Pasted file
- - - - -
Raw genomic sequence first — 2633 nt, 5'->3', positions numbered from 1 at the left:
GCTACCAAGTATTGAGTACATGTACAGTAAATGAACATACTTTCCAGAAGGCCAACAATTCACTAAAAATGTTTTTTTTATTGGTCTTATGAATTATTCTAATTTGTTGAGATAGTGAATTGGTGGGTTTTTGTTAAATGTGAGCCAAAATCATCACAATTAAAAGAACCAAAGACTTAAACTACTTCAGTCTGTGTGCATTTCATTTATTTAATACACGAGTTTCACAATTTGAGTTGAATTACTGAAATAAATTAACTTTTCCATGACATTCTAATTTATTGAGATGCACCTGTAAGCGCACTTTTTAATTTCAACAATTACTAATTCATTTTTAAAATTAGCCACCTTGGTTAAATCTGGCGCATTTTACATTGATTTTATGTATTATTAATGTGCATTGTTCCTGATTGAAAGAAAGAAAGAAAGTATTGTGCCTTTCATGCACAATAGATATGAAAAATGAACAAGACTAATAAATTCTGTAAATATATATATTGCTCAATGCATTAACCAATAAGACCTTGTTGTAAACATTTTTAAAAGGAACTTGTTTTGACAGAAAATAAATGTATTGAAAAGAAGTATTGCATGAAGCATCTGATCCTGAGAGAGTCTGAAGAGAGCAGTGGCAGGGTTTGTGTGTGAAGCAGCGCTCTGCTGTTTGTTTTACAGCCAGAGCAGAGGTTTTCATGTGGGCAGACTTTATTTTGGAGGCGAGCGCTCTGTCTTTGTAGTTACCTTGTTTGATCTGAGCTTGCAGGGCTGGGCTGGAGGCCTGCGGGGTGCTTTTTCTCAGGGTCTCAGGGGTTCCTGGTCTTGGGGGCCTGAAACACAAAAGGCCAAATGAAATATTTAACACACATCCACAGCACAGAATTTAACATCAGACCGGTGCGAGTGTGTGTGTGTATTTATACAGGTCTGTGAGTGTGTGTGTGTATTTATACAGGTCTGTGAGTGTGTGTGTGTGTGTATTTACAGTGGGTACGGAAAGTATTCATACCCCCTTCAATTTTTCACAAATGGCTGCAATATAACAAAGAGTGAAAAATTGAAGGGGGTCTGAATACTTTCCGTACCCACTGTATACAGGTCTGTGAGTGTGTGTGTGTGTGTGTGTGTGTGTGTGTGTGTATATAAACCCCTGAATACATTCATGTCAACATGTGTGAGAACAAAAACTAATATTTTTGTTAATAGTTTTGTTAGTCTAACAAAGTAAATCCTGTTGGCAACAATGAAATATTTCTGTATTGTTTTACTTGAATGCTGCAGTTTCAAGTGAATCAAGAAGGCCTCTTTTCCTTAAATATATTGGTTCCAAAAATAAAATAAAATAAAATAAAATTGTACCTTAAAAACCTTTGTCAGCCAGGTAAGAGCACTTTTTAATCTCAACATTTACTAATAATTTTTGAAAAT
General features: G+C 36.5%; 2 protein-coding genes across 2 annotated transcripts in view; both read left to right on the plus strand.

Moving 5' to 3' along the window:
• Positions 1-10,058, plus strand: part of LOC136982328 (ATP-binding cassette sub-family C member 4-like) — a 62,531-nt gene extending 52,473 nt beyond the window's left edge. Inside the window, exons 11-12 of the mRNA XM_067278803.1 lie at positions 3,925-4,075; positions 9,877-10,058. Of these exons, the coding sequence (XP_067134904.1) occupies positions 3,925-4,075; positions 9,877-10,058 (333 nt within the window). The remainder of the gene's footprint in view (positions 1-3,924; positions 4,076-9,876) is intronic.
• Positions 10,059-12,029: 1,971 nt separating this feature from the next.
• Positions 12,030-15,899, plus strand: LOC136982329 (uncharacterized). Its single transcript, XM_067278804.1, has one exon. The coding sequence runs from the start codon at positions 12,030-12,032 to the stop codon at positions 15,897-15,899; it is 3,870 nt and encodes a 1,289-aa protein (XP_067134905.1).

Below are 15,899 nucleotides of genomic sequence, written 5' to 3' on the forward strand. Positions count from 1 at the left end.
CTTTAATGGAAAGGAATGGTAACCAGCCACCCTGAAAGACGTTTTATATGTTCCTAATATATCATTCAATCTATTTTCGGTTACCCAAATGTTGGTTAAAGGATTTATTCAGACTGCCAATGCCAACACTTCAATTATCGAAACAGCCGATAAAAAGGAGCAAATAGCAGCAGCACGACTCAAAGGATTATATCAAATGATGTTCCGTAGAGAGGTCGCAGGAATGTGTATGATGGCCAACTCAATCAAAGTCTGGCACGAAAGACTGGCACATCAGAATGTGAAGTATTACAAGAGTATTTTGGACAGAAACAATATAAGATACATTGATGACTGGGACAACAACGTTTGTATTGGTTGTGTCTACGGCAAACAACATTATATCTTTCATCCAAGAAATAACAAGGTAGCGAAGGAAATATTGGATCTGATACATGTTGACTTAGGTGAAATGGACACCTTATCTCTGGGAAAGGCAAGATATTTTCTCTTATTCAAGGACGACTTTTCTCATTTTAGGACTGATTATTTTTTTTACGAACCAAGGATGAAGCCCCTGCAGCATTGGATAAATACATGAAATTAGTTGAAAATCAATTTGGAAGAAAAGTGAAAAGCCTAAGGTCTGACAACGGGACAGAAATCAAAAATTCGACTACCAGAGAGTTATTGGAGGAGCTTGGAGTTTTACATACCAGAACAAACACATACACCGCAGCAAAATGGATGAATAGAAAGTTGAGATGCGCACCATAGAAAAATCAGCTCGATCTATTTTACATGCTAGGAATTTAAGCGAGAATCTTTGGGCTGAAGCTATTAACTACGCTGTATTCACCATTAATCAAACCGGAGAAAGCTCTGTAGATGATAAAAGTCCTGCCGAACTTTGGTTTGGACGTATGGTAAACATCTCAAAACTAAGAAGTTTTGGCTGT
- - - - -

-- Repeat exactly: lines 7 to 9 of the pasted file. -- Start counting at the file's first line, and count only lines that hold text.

• Positions 12,030-15,899, plus strand: LOC136982329 (uncharacterized). Its single transcript, XM_067278804.1, has one exon. The coding sequence runs from the start codon at positions 12,030-12,032 to the stop codon at positions 15,897-15,899; it is 3,870 nt and encodes a 1,289-aa protein (XP_067134905.1).

Below are 15,899 nucleotides of genomic sequence, written 5' to 3' on the forward strand. Positions count from 1 at the left end.
CTTTAATGGAAAGGAATGGTAACCAGCCACCCTGAAAGACGTTTTATATGTTCCTAATATATCATTCAATCTATTTTCGGTTACCCAAATGTTGGTTAAAGGATTTATTCAGACTGCCAATGCCAACACTTCAATTATCGAAACAGCCGATAAAAAGGAGCAAATAGCAGCAGCACGACTCAAAGGATTATATCAAATGATGTTCCGTAGAGAGGTCGCAGGAATGTGTATGATGGCCAACTCAATCAAAGTCTGGCACGAAAGACTGGCACATCAGAATGTGAAGTATTACAAGAGTATTTTGGACAGAAACAATATAAGATACATTGATGACTGGGACAACAACGTTTGTATTGGTTGTGTCTACGGCAAACAACATTATATCTTTCATCCAAGAAATAACAAGGTAGCGAAGGAAATATTGGATCTGATACATGTTGACTTAGGTGAAATGGACACCTTATCTCTGGGAAAGGCAAGATATTTTCTCTTATTCAAGGACGACTTTTCTCATTTTAGGACTGATTATTTTTTTTACGAACCAAGGATGAAGCCCCTGCAGCATTGGATAAATACATGAAATTAGTTGAAAATCAATTTGGAAGAAAAGTGAAAAGCCTAAGGTCTGACAACGGGACAGAAATCAAAAATTCGACTACCAGAGAGTTATTGGAGGAGCTTGGAGTTTTACATACCAGAACAAACACATACACCGCAGCAAAATGGATGAATAGAAAGTTGAGATGCGCACCATAGAAAAATCAGCTCGATCTATTTTACATGCTAGGAATTTAAGCGAGAATCTTTGGGCTGAAGCTATTAACTACGCTGTATTCACCATTAATCAAACCGGAGAAAGCTCTGTAGATGATAAAAGTCCTGCCGAACTTTGGTTTGGACGTATGGTAAACATCTCAAAACTAAGAAGTTTTGGCTGT